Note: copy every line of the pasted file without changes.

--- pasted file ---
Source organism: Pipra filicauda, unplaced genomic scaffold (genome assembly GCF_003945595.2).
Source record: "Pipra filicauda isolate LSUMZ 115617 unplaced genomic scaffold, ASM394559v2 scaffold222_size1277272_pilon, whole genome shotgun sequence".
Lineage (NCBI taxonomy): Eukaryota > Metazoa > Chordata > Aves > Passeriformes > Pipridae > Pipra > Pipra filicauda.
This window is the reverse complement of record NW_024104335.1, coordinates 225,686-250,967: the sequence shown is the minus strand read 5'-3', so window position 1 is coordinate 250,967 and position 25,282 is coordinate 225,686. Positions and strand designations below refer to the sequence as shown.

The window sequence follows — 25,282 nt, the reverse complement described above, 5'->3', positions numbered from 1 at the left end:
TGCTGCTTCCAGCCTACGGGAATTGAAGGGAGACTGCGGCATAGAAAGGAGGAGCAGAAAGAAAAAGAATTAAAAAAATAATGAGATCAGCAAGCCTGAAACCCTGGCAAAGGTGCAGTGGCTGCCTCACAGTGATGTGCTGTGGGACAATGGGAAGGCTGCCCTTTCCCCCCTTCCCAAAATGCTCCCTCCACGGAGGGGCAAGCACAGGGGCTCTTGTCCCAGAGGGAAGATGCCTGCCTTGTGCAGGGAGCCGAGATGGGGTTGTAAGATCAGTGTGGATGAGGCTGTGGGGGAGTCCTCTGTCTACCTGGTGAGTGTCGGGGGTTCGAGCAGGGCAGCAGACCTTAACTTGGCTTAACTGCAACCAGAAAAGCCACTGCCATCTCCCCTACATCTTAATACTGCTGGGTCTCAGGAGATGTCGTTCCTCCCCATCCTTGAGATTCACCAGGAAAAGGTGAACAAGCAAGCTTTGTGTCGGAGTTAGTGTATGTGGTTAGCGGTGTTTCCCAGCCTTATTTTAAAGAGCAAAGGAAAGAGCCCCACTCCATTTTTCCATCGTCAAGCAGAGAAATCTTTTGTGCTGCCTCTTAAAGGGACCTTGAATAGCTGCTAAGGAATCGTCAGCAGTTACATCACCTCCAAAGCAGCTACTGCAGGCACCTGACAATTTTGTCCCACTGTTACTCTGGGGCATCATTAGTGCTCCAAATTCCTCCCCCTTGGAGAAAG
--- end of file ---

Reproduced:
Source organism: Pipra filicauda, unplaced genomic scaffold (genome assembly GCF_003945595.2).
Source record: "Pipra filicauda isolate LSUMZ 115617 unplaced genomic scaffold, ASM394559v2 scaffold222_size1277272_pilon, whole genome shotgun sequence".
Lineage (NCBI taxonomy): Eukaryota > Metazoa > Chordata > Aves > Passeriformes > Pipridae > Pipra > Pipra filicauda.
This window is the reverse complement of record NW_024104335.1, coordinates 225,686-250,967: the sequence shown is the minus strand read 5'-3', so window position 1 is coordinate 250,967 and position 25,282 is coordinate 225,686. Positions and strand designations below refer to the sequence as shown.

The window sequence follows — 25,282 nt, the reverse complement described above, 5'->3', positions numbered from 1 at the left end:
TGCTGCTTCCAGCCTACGGGAATTGAAGGGAGACTGCGGCATAGAAAGGAGGAGCAGAAAGAAAAAGAATTAAAAAAATAATGAGATCAGCAAGCCTGAAACCCTGGCAAAGGTGCAGTGGCTGCCTCACAGTGATGTGCTGTGGGACAATGGGAAGGCTGCCCTTTCCCCCCTTCCCAAAATGCTCCCTCCACGGAGGGGCAAGCACAGGGGCTCTTGTCCCAGAGGGAAGATGCCTGCCTTGTGCAGGGAGCCGAGATGGGGTTGTAAGATCAGTGTGGATGAGGCTGTGGGGGAGTCCTCTGTCTACCTGGTGAGTGTCGGGGGTTCGAGCAGGGCAGCAGACCTTAACTTGGCTTAACTGCAACCAGAAAAGCCACTGCCATCTCCCCTACATCTTAATACTGCTGGGTCTCAGGAGATGTCGTTCCTCCCCATCCTTGAGATTCACCAGGAAAAGGTGAACAAGCAAGCTTTGTGTCGGAGTTAGTGTATGTGGTTAGCGGTGTTTCCCAGCCTTATTTTAAAGAGCAAAGGAAAGAGCCCCACTCCATTTTTCCATCGTCAAGCAGAGAAATCTTTTGTGCTGCCTCTTAAAGGGACCTTGAATAGCTGCTAAGGAATCGTCAGCAGTTACATCACCTCCAAAGCAGCTACTGCAGGCACCTGACAATTTTGTCCCACTGTTACTCTGGGGCATCATTAGTGCTCCAAATTCCTCCCCCTTGGAGAAAG